By Tim Farley
Yukon city officials are taking steps to restrict the locations of medical marijuana dispensaries and retail outlets with a draft ordinance presented Tuesday by City Attorney Gary Miller.
The proposal was distributed during a work session prior to the city council meeting.
The measure would prevent medical marijuana outlets from setting up anywhere in Yukon except for specific areas south of Interstate 40. Retail marijuana permits would not be granted to any applicant whose proposed location is within 1,000 feet of any school, library, museum, public playground, child care center, church, park, neighborhood or another medical marijuana establishment.
Miller acknowledged the proposal is “very restrictive” and council members during the attorney’s presentation said they do not want medical marijuana retail outlets in Yukon.
Ward 2 Councilwoman Shelly Selby and Ward 1 Councilman Rick Cacini endorsed the proposal.
“We have to be prepared because it is coming,” Selby said. “I like the guidelines that are in place. It’s a wonderful proposal. It’s not too restrictive. It’s line with bars and liquor stores.”
City ordinances do not address restrictions on liquor stores and bars. However, a state law states bars that sell low-point beer cannot be within 300 feet of a school or church.
Cacini stands behind the city attorney’s proposal.
“I think it’s a great idea. He did a great job. I fully agree with his analysis and recommendations to the city.”
Cacini also said he supports medical marijuana but believes the location of medical marijuana outlets should be in Yukon’s major commercial corridor along Garth Brooks Boulevard and south of I-40.
“I totally agree with that. It’ll be near the hospital. That way, if anyone gets hurt they can go straight to the hospital.”
Yukon’s proposal would require $600 for a commercial permit and $240 for an individual permit.
At one point during the work session, City Manager Jim Crosby acknowledged that city officials considered making the individual permit $600 to discourage people from growing the plant in their homes.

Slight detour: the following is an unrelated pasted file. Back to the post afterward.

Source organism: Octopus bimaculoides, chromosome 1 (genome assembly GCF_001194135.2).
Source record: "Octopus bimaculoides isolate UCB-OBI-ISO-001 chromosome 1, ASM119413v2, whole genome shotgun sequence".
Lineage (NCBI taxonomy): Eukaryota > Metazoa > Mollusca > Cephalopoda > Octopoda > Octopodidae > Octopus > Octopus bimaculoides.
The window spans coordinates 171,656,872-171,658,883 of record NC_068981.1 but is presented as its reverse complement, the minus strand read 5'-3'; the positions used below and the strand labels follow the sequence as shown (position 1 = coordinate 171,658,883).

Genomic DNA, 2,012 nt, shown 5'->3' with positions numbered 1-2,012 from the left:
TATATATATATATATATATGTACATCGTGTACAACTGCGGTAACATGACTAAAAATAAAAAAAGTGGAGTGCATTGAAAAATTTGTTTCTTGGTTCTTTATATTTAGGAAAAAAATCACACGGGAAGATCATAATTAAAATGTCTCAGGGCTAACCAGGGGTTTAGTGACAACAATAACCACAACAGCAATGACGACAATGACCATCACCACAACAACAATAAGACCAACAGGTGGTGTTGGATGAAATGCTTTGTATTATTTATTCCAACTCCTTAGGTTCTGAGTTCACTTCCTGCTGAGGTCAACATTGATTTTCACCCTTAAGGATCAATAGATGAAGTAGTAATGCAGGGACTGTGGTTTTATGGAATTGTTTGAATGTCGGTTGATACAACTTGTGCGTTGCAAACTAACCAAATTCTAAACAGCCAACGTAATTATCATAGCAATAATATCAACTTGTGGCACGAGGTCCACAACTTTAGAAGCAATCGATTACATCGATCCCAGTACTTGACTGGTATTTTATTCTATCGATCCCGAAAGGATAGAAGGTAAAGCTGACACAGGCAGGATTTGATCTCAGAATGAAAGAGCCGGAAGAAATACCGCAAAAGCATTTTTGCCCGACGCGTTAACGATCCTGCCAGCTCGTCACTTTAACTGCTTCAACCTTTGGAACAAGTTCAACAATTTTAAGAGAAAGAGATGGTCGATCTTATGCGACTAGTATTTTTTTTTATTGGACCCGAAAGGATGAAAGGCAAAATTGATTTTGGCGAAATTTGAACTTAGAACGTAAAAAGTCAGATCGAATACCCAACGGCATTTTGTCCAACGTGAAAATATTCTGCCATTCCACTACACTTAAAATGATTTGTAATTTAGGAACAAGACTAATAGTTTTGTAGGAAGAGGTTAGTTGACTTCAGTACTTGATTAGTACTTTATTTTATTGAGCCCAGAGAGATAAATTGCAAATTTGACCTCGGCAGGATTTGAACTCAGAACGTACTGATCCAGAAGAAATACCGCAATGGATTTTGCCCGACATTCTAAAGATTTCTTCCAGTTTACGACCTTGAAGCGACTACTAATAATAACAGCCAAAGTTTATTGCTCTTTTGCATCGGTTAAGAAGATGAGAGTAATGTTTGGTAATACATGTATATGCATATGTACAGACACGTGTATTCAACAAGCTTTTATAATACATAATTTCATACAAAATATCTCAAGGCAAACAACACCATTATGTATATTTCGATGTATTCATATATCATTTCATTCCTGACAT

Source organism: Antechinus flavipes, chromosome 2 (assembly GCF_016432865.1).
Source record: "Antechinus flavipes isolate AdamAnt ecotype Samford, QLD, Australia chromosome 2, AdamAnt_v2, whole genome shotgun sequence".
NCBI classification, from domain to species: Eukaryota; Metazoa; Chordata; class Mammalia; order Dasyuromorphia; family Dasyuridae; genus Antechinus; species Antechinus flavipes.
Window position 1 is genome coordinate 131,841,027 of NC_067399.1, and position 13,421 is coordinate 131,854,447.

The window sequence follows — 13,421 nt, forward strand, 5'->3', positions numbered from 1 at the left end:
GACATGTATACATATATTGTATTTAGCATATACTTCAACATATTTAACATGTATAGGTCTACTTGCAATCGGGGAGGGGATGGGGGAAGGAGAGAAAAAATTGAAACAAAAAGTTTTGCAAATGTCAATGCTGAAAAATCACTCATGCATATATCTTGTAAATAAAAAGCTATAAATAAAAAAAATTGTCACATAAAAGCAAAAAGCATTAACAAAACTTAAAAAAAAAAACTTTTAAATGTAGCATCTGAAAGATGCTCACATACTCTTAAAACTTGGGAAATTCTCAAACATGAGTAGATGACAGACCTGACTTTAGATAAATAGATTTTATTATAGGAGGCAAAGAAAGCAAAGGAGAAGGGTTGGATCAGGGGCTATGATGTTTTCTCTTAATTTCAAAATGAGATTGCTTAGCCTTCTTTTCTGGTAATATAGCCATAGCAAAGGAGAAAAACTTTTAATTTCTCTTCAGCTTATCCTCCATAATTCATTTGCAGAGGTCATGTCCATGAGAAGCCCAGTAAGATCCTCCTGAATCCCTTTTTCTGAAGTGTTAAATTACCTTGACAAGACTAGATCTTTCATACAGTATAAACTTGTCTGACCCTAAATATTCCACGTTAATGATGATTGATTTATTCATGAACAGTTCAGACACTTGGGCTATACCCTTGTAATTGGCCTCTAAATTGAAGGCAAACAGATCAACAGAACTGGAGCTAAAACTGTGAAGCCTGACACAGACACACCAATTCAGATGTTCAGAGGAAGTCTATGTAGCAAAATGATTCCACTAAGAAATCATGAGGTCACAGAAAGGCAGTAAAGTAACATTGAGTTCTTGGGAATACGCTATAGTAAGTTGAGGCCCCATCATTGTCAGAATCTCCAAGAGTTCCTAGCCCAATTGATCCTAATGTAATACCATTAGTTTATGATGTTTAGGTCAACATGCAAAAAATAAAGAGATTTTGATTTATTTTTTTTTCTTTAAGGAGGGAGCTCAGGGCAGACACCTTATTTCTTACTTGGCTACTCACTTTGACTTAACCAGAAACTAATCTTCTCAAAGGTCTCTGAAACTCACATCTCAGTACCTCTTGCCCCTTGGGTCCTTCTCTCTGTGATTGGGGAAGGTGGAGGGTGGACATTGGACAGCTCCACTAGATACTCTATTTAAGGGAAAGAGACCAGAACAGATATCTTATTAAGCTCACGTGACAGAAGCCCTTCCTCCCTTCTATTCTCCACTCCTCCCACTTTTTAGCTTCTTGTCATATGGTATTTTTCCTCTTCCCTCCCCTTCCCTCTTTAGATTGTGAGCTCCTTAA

Miller told the council the entire proposal could be changed at their discretion. So far, about six applications have been filed at city hall for medical marijuana permits. Miller also said he wouldn’t be surprised if the city is sued once the ordinance is enacted because of its geographic limitations.
Jimmy Shannon, owner of Ambury Health, a CBD oil dispensary in Norman, was critical of the proposal.
“People are going to be getting licenses on August 25 and the Oklahoma State Department of Health has to grant them in two weeks. It’s $2,500 for a license and the rules are pretty flexible. A lot of people are going to be getting licenses and they’re going to want to open them in Yukon,” he said. “If they (the city) wants to control the number of dispensaries, that’s fine but to basically keep them from operating in 90 percent of the town is not acceptable,” Shannon said.
He compared it to the reaction lawmakers had after State Questions 780 and 781 passed which made drug possession crimes a misdemeanor instead of a felony. Lawmakers reacted to place stipulations on the law that all but reversed the criminal justice reform measures.
“This is 780 and 781 all over again. I think we look at what’s been done in other states and we take the good, learn from the bad and start from the ground up,” he said.
However, permits are not being issued until the state Department of Health reconciles the rules for implementing medical marijuana and at least two lawsuits are settled over the department’s previous rulings.
Earlier this week, the health department’s Interim Commissioner Tom Bates urged a special legislative session to address the potentially dangerous “buyer beware environment” in the medical cannabis marketplace. A lack of rules or standard educational materials for patients could mean little quality control for products, which could represent a hazard, Bates said.
“The only way to ensure there isn’t a gap of time where these (issues) could get away from us is to have a special session,” he said.
The public health gaps are exacerbated by the significant scale of the state’s new medical cannabis program. According to Bates, the health department expects 80,000 applications for commercial or individual use of the product.
Bud Scott, executive director of New Health Solutions Oklahoma, said lawmakers need to address the gaps in medical marijuana rules during a special session. New Health Solutions represents the state’s medical cannabis businesses and investors.
Mindy Ragan Wood contributed to this report.